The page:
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Front. Cell Dev. Biol., 17 December 2019
Sec. Stem Cell Research
Volume 7 - 2019 |

Extracellular Vesicles From Pathological Microenvironment Induce Endothelial Cell Transformation and Abnormal Angiogenesis via Modulation of TRPV4 Channels

  • 1Department of Integrative Medical Sciences, College of Medicine, Northeast Ohio Medical University, Rootstown, OH, United States
  • 2School of Biomedical Sciences, Kent State University, Kent, OH, United States
  • 3Dorothy M. Davis Heart and Lung Research Institute, The Ohio State University Wexner Medical Center, Columbus, OH, United States
  • 4Department of Emergency Medicine, The Ohio State University Wexner Medical Center, Columbus, OH, United States
  • 5Department of Chemistry, The University of Akron, Akron, OH, United States
  • 6Department of Physiology and Cell Biology, The Ohio State University Wexner Medical Center, Columbus, OH, United States

The soluble and mechanical microenvironment surrounding endothelial cells influences and instructs them to form new blood vessels. The cells in the pathological tumor microenvironment release extracellular vesicles (EVs) for paracrine signaling. EVs have been shown to induce angiogenesis by communicating with endothelial cells, but the underlying molecular mechanisms are not well known. We have recently shown that the mechanosensitive ion channel transient receptor vanilloid 4 (TRPV4) expression and activity is significantly reduced in tumor endothelial cells (TEC), and that activation of TRPV4 normalized the tumor vasculature and improved cancer therapy. However, whether and how the tumor microenvironment downregulates TRPV4 and transforms the normal endothelial cell phenotype remains unknown. To explore this, we exposed normal human endothelial cells (hNEC) to human lung tumor cell conditioned media (TCM) and measured phenotypic changes and angiogenesis. We found that treatment with TCM transformed hNEC to a TEC-like phenotype (hTEC) as evidenced by increased expression of tumor endothelial cell marker 8 (TEM8) and exhibition of abnormal angiogenesis on 2D-Matrigels compared to normal hNEC. Mechanistically, expression and activity of TRPV4 was decreased in hTEC. Further, when pre-treated with exosome inhibitor GW4869, TCM failed to induce hNEC transformation to hTEC. Finally, addition of purified EVs from TCM induced transformation of hNEC to hTEC as evidenced by abnormal angiogenesis in vitro. Taken together, our results suggest that the pathological (tumor) microenvironment transforms normal endothelial cells into a tumor endothelial cell-like phenotype through EVs via the downregulation of TRPV4.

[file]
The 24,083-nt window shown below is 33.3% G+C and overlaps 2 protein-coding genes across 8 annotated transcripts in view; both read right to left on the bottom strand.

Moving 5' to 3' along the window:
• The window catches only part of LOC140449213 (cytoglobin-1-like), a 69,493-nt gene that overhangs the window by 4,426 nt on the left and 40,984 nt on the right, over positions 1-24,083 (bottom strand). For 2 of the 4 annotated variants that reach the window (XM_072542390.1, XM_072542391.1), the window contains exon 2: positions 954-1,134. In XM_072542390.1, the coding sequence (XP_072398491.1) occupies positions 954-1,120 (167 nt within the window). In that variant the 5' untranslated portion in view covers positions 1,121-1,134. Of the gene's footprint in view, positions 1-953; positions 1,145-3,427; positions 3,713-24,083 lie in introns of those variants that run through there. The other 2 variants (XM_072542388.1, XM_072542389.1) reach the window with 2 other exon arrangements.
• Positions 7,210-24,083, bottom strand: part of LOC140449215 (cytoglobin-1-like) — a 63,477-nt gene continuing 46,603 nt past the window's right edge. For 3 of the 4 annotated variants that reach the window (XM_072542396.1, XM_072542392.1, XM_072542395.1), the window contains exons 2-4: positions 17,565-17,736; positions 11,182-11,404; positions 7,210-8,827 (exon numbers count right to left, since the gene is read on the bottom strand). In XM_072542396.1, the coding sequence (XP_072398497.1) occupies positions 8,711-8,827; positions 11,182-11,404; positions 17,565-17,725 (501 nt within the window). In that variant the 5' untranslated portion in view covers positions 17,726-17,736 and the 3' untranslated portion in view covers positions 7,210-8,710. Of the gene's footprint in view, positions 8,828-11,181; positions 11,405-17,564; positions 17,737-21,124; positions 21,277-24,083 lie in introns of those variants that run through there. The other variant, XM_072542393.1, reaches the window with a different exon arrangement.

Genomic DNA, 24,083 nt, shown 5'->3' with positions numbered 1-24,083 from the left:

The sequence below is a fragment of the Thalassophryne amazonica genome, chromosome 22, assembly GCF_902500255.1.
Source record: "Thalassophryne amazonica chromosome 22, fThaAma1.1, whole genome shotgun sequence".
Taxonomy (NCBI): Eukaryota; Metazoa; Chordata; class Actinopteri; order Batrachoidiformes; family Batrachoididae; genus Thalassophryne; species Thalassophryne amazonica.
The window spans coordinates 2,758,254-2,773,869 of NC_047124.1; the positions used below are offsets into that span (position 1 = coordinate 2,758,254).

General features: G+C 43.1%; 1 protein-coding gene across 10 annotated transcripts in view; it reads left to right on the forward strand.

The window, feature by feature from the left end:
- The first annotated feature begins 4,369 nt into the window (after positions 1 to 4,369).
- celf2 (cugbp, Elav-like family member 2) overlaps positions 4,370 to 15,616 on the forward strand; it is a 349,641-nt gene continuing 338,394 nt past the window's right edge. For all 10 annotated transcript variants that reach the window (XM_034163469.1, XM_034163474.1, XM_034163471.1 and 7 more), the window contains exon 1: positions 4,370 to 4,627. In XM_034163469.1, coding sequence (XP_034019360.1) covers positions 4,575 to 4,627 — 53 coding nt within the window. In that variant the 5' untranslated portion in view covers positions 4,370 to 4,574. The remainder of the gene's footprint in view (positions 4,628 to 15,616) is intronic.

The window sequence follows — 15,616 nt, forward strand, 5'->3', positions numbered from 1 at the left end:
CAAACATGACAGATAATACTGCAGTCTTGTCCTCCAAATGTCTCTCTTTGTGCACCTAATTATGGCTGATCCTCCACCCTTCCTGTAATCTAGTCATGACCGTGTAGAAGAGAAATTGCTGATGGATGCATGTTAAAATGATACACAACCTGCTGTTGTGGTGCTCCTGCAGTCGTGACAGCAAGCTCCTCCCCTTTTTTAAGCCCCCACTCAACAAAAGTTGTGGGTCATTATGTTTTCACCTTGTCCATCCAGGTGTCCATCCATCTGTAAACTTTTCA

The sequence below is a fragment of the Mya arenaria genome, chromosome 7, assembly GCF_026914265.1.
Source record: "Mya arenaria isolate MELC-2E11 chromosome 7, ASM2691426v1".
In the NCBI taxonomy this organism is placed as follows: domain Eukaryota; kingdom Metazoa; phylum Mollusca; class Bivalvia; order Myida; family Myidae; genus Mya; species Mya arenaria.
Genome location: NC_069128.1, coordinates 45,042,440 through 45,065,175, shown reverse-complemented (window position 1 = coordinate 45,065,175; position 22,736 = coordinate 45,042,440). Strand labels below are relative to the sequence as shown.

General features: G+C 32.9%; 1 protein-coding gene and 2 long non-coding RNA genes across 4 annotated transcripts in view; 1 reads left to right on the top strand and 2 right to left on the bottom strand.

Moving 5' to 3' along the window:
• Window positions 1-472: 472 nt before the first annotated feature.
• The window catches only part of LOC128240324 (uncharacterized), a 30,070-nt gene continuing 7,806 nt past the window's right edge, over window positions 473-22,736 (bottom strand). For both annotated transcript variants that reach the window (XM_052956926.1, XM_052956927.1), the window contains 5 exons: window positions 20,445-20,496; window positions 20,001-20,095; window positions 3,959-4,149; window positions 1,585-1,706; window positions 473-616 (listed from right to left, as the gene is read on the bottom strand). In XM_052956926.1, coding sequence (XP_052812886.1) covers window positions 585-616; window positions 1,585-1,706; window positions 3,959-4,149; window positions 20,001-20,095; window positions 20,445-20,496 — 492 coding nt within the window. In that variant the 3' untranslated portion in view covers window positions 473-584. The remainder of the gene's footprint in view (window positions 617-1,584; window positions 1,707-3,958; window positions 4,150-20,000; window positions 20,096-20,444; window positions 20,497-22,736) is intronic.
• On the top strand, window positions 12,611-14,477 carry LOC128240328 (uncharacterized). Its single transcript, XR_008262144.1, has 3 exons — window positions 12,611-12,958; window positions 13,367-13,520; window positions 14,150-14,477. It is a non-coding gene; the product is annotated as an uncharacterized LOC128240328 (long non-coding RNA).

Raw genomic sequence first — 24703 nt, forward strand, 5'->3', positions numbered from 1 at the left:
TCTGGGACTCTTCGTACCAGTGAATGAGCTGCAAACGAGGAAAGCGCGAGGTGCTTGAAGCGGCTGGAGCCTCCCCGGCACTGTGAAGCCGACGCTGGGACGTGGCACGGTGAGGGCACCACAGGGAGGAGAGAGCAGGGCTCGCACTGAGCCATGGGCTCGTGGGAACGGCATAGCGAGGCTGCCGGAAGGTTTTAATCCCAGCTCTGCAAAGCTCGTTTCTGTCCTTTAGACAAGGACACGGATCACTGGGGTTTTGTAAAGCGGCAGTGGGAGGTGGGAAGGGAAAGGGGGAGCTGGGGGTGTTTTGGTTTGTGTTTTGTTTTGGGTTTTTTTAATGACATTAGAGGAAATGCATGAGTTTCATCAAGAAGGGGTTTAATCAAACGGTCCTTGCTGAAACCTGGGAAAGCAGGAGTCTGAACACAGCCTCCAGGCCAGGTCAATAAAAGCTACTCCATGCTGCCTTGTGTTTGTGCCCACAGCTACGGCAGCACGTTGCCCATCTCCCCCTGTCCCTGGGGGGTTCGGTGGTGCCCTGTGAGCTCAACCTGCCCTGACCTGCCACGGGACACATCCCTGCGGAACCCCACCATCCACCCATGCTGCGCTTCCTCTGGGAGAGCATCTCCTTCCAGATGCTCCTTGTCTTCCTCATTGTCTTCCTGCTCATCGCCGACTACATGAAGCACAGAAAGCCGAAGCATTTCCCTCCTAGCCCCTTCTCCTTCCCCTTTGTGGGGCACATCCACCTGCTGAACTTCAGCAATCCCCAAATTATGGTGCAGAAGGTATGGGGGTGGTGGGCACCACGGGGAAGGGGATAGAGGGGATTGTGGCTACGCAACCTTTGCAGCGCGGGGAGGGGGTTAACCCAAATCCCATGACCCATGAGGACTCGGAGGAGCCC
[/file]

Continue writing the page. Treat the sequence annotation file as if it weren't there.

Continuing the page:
Angiogenesis, the formation of new blood vessels from the existing vessels, is a natural physiological process that occurs in response to tissue oxygen demand. Uncontrolled or insufficient angiogenesis can lead to ischemic heart disease, retinopathy and cancer (Folkman, 2002, 2006; Al-Latayfeh et al., 2012). In fact, solid tumors require angiogenesis for their growth and maintenance; however, tumor angiogenesis is unregulated resulting in aberrant vascular growth i.e., pathological angiogenesis (Jain, 2005a; Jain and Carmeliet, 2012). Therefore, the tumor vasculature exhibits high tortuosity, poor pericyte coverage, abnormal extracellular matrix (ECM) and hyper-permeability, causing an inefficient delivery of chemotherapies to the tumor (Siemann, 2011). Conventional anti-angiogenic therapies targeting soluble factors like VEGF have emerged as a means of overcoming the challenges posed by abnormal tumor vessels. Despite the initial results, which were promising, these anti-angiogenic therapies are often met with new challenges, such as acquired drug resistance by tumor endothelial cells (TEC) (Casanovas et al., 2005). Therefore, alternative approaches, such as restoring adequate blood flow and function of the tumor vasculature, i.e., vascular normalization is an attractive avenue of exploration (Jain, 2005b; Carmeliet and Jain, 2011).

To initiate angiogenesis, tumor cells must communicate with and recruit different cell types to form the tumor microenvironment (TME) which is made up of stromal cells such as pericytes, fibroblasts, endothelial cells (EC), ECM, and immune cells (Nyberg et al., 2008; Watnick, 2012; Samples et al., 2013; Yuan, 2016). These varying cell types release extracellular vesicles (EVs), such as exosomes and microvesicles, into the TME that are then taken up by recipient cells via endocytosis (Han et al., 2019; Maacha et al., 2019). EVs are small vesicles (30–150 nm for exosomes, 100 nm–1 μm for microvesicles) containing nucleic acids and proteins and are an important element of cell-to-cell communication. Emerging evidence has shown that EVs play a role in promoting tumor angiogenesis (Ludwig and Whiteside, 2018; Zimta et al., 2019), however, exact mechanisms have yet to be determined.

We have previously shown that transient receptor potential vanilloid 4 (TRPV4) is downregulated in TEC, and that pharmacological activation of TRPV4 channels normalizes the tumor vasculature and improves cancer therapy (Adapala et al., 2016). However, whether and how the TME induces a downregulation of TRPV4 channels in TEC remains unknown. Therefore, the main goal of this study is to show that tumor cell conditioned media (TCM) can induce downregulation of TRPV4 channels. In the present study, we investigated if a pathological microenvironment, such as TME, can transform normal ECs into a TEC-like phenotype and its underlying mechanisms.